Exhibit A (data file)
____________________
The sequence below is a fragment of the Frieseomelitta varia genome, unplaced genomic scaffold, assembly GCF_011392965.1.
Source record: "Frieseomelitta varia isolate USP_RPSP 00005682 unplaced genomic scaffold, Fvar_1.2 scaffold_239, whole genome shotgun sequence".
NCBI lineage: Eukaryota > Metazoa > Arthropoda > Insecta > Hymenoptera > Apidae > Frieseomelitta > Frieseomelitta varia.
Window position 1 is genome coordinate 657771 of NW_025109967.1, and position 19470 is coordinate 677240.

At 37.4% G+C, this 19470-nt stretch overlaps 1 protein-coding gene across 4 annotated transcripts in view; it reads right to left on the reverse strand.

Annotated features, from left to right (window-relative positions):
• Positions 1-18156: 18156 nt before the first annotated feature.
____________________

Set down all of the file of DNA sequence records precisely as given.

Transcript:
The sequence below is a fragment of the Frieseomelitta varia genome, unplaced genomic scaffold, assembly GCF_011392965.1.
Source record: "Frieseomelitta varia isolate USP_RPSP 00005682 unplaced genomic scaffold, Fvar_1.2 scaffold_239, whole genome shotgun sequence".
NCBI lineage: Eukaryota > Metazoa > Arthropoda > Insecta > Hymenoptera > Apidae > Frieseomelitta > Frieseomelitta varia.
Window position 1 is genome coordinate 657771 of NW_025109967.1, and position 19470 is coordinate 677240.

At 37.4% G+C, this 19470-nt stretch overlaps 1 protein-coding gene across 4 annotated transcripts in view; it reads right to left on the reverse strand.

Annotated features, from left to right (window-relative positions):
• Positions 1-18156: 18156 nt before the first annotated feature.